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Science & Technology

Graphene Channel Field Effect Biosensors for Detection of Nucleic Acids

By 12th April 2020No Comments

The following study was conducted by Scientists from Holonyak Micro and Nanotechnology Laboratory, Department of Mechanical Science and Engineering, Department of Bioengineering, Beckman Institute for Advanced Science and Technology, University of Illinois, Urbana, IL, USA; Materials Research Laboratory, Department of Material Science and Engineering, University of Illinois, Urbana-Champaign, IL, USA; Department of Astronautical Science and Mechanics, Harbin Institute of Technology, China. Study is published in Nature Communications Journal as detailed below.

Nature Communications; Volume 11, Article Number: 1543; (2020)

Ultrasensitive Detection of Nucleic Acids using Deformed Graphene Channel Field Effect Biosensors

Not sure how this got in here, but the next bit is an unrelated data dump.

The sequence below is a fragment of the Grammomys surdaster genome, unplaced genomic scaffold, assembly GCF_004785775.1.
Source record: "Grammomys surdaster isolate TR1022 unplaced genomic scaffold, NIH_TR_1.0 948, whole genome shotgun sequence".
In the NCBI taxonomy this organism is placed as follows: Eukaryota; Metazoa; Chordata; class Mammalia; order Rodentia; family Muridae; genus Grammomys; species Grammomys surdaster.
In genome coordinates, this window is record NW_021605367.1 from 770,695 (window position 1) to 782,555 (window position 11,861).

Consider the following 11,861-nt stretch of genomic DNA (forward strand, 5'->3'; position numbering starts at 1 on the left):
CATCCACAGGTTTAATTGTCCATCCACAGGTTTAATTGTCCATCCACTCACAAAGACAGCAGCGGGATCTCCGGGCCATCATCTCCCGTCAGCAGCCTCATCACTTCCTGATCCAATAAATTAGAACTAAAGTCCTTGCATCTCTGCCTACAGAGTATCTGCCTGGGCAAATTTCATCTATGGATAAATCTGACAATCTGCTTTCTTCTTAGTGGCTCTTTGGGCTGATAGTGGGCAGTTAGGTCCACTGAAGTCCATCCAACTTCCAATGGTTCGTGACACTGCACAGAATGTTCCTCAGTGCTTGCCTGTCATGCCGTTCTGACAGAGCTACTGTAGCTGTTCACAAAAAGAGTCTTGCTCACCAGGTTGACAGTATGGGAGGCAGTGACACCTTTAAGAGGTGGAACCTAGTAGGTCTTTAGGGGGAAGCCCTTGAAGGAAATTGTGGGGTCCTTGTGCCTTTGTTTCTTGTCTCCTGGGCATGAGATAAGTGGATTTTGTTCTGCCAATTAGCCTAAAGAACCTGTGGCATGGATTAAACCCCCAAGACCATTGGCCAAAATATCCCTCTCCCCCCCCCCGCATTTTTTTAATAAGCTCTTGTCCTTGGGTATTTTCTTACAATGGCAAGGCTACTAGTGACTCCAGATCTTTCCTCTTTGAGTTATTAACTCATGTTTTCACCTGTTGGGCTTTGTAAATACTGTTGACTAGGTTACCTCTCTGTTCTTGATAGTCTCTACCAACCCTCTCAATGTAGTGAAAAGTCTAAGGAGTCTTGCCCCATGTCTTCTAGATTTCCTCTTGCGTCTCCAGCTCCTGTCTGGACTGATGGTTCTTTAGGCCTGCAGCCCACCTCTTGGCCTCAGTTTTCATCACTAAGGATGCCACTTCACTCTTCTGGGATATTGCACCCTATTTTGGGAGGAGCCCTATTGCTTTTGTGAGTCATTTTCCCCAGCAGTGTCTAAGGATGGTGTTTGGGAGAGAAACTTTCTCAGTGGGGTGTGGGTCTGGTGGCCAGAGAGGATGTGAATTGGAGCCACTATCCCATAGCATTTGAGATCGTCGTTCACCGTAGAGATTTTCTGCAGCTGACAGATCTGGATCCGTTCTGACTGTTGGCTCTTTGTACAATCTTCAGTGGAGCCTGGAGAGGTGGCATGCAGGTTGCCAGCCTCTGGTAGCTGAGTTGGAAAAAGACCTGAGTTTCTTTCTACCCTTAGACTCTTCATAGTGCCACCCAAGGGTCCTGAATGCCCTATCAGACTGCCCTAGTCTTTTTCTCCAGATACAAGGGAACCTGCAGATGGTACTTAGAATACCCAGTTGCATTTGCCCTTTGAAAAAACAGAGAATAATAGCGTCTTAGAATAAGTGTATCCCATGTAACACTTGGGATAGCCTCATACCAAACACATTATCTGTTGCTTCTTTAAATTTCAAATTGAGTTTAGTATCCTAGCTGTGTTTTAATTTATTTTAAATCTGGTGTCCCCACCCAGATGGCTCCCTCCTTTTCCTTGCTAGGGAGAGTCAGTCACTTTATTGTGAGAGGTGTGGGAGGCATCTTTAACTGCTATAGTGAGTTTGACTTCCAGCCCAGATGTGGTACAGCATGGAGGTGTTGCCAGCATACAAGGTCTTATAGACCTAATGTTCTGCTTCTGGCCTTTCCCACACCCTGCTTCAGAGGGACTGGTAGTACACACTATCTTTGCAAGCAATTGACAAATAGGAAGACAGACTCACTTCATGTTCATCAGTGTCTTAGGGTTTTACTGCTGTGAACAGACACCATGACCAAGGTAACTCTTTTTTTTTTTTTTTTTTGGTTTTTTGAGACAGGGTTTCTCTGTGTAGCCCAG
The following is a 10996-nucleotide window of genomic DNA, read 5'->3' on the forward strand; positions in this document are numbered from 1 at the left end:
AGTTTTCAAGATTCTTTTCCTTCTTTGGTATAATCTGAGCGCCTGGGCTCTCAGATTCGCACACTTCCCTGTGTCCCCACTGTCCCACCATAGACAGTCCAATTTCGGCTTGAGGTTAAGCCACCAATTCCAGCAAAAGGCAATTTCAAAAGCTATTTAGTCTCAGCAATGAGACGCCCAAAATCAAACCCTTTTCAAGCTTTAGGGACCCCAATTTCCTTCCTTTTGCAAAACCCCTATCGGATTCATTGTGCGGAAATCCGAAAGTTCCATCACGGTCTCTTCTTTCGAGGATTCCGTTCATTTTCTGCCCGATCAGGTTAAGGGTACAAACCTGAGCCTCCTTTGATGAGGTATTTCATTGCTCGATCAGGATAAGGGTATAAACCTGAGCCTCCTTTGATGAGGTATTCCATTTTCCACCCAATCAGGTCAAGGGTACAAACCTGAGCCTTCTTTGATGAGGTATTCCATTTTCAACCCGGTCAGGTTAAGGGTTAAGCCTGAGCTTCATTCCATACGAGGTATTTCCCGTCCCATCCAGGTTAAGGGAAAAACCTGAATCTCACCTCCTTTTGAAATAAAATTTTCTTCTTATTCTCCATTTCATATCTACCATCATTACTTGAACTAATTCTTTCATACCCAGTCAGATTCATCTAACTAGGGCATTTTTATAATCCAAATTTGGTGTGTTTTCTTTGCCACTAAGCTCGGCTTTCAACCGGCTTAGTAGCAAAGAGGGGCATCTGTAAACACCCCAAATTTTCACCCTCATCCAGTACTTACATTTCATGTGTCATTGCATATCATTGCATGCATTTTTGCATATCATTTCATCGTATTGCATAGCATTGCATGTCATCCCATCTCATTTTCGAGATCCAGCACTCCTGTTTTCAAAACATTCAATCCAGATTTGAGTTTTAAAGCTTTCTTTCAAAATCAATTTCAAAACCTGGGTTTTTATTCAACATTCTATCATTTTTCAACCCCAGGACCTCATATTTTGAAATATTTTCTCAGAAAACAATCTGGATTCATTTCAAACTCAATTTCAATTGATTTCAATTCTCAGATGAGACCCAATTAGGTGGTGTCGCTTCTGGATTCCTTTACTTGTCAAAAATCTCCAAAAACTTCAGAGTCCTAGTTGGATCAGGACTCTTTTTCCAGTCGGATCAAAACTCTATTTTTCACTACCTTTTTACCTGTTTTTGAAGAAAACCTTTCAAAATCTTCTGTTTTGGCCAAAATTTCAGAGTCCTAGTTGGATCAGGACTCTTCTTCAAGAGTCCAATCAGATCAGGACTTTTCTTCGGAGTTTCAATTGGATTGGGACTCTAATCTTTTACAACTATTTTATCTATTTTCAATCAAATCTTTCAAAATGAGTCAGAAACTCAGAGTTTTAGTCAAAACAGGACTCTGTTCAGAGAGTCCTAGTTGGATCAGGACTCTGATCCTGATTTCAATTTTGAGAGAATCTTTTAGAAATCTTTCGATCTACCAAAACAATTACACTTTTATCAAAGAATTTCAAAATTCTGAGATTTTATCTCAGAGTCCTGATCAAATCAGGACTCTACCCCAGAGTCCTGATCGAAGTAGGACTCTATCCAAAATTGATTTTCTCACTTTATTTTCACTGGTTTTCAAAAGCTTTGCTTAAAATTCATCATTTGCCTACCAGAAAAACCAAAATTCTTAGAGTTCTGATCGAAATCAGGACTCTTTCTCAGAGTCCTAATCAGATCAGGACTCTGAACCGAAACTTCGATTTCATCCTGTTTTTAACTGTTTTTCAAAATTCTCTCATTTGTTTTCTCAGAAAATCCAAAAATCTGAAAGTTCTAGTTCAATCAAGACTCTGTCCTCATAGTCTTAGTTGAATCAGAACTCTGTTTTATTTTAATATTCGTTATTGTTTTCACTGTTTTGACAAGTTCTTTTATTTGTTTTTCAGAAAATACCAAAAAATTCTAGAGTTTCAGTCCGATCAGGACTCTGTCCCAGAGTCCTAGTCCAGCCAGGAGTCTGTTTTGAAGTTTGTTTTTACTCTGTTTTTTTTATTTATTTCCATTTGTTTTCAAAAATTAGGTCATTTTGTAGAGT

Field-effect transistor (FET)-based biosensors allow label-free detection of biomolecules by measuring their intrinsic charges. The detection limit of these sensors is determined by the Debye screening of the charges from counter ions in solutions. Here, we use FETs with a deformed monolayer graphene channel for the detection of nucleic acids. These devices with even millimeter scale channels show an ultra-high sensitivity detection in buffer and human serum sample down to 600 zM and 20 aM, respectively, which are ∼18 and ∼600 nucleic acid molecules. Computational simulations reveal that the nanoscale deformations can form ‘electrical hot spots’ in the sensing channel which reduce the charge screening at the concave regions. Moreover, the deformed graphene could exhibit a band-gap, allowing an exponential change in the source-drain current from small numbers of charges. Collectively, these phenomena allow for ultrasensitive electronic biomolecular detection in millimeter scale structures.


Nature Communications



Hwang, M. T., M. Heiranian, et al. (2020). “Ultrasensitive detection of nucleic acids using deformed graphene channel field effect biosensors.” Nature Communications 11(1): 1543.